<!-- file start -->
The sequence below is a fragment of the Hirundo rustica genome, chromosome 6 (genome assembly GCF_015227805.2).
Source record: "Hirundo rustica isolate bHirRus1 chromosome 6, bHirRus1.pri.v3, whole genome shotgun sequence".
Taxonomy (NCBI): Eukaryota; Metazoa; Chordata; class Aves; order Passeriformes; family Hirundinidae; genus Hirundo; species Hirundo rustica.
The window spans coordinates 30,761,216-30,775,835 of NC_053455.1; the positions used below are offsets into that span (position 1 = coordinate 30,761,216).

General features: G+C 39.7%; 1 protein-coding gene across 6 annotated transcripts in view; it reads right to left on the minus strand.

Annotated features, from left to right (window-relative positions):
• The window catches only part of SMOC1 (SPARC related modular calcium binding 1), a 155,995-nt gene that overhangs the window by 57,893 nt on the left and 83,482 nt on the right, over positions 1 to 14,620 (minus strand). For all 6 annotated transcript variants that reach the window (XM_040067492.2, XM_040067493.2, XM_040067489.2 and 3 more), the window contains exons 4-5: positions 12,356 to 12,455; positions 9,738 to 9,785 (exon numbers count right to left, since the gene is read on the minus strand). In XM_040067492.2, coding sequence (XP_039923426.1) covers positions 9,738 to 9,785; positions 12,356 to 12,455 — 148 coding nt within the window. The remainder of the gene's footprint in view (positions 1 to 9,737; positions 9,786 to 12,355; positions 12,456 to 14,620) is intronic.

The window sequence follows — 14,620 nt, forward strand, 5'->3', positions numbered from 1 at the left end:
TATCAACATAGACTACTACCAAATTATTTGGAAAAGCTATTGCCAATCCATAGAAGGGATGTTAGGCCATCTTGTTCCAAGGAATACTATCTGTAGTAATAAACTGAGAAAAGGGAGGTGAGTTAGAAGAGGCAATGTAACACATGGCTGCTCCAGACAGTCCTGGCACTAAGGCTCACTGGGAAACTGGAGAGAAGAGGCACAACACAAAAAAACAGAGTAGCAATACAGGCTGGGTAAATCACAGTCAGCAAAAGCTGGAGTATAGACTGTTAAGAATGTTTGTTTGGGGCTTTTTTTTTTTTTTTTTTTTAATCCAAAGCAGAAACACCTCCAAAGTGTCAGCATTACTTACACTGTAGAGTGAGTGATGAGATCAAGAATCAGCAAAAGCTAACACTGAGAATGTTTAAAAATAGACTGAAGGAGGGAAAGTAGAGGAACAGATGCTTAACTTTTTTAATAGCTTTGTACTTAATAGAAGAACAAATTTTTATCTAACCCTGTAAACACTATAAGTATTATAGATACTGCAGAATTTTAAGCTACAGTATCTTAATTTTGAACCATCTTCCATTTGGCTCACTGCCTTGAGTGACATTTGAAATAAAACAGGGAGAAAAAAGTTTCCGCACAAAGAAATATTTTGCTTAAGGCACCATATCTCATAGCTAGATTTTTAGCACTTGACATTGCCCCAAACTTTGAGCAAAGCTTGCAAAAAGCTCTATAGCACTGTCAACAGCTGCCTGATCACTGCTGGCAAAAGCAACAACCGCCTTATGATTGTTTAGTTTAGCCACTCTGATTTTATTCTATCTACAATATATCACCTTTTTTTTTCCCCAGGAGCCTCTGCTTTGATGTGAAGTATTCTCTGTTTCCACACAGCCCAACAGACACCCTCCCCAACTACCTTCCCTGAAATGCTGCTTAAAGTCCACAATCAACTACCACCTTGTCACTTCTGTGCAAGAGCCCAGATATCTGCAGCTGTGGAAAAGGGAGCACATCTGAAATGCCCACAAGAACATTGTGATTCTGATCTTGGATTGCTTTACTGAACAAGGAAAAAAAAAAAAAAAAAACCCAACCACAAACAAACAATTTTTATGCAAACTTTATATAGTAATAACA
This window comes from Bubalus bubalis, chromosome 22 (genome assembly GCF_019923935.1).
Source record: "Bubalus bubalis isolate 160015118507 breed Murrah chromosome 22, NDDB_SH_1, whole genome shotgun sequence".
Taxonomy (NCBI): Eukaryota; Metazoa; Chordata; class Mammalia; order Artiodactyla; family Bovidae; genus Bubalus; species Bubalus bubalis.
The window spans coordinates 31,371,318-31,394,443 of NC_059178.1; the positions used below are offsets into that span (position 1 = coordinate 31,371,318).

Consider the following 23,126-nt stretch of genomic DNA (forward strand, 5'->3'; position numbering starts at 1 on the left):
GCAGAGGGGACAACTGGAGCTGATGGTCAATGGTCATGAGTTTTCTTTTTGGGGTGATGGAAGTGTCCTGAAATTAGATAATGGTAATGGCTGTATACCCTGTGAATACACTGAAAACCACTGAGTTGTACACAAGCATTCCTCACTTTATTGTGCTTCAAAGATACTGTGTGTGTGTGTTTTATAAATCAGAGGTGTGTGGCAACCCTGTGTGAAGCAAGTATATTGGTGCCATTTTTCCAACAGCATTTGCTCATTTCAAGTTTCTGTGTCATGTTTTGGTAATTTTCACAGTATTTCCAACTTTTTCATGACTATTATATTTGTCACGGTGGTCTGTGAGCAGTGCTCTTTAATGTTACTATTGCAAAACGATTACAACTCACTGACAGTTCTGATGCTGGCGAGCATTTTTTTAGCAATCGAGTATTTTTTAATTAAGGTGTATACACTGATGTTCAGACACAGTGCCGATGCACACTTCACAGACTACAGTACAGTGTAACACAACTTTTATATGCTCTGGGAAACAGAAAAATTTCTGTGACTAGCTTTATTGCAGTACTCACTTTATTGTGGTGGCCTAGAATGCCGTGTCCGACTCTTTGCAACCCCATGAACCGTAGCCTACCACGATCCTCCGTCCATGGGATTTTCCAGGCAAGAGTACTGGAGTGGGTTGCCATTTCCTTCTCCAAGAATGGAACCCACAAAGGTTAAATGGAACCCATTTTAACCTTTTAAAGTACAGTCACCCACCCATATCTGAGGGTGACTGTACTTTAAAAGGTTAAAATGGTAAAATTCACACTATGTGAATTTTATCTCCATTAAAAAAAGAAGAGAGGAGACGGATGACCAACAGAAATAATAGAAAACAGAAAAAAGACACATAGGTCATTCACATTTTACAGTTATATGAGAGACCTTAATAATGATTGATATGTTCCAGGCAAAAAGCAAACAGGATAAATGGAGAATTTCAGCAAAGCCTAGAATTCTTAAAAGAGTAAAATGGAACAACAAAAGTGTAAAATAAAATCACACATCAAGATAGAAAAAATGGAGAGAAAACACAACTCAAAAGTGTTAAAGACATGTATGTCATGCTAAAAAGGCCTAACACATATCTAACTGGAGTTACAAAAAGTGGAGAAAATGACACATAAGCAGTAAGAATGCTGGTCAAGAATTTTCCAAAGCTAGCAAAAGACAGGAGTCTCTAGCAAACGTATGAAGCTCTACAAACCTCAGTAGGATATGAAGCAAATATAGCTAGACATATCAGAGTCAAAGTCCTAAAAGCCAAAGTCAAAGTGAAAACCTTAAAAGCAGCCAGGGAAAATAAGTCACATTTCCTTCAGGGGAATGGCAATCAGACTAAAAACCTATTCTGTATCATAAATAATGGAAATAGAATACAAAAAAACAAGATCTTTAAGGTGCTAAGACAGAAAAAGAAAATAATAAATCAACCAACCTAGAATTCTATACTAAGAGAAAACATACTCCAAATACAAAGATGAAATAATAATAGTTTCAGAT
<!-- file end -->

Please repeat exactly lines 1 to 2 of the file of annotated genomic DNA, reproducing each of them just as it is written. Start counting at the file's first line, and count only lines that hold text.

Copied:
The sequence below is a fragment of the Hirundo rustica genome, chromosome 6 (genome assembly GCF_015227805.2).
Source record: "Hirundo rustica isolate bHirRus1 chromosome 6, bHirRus1.pri.v3, whole genome shotgun sequence".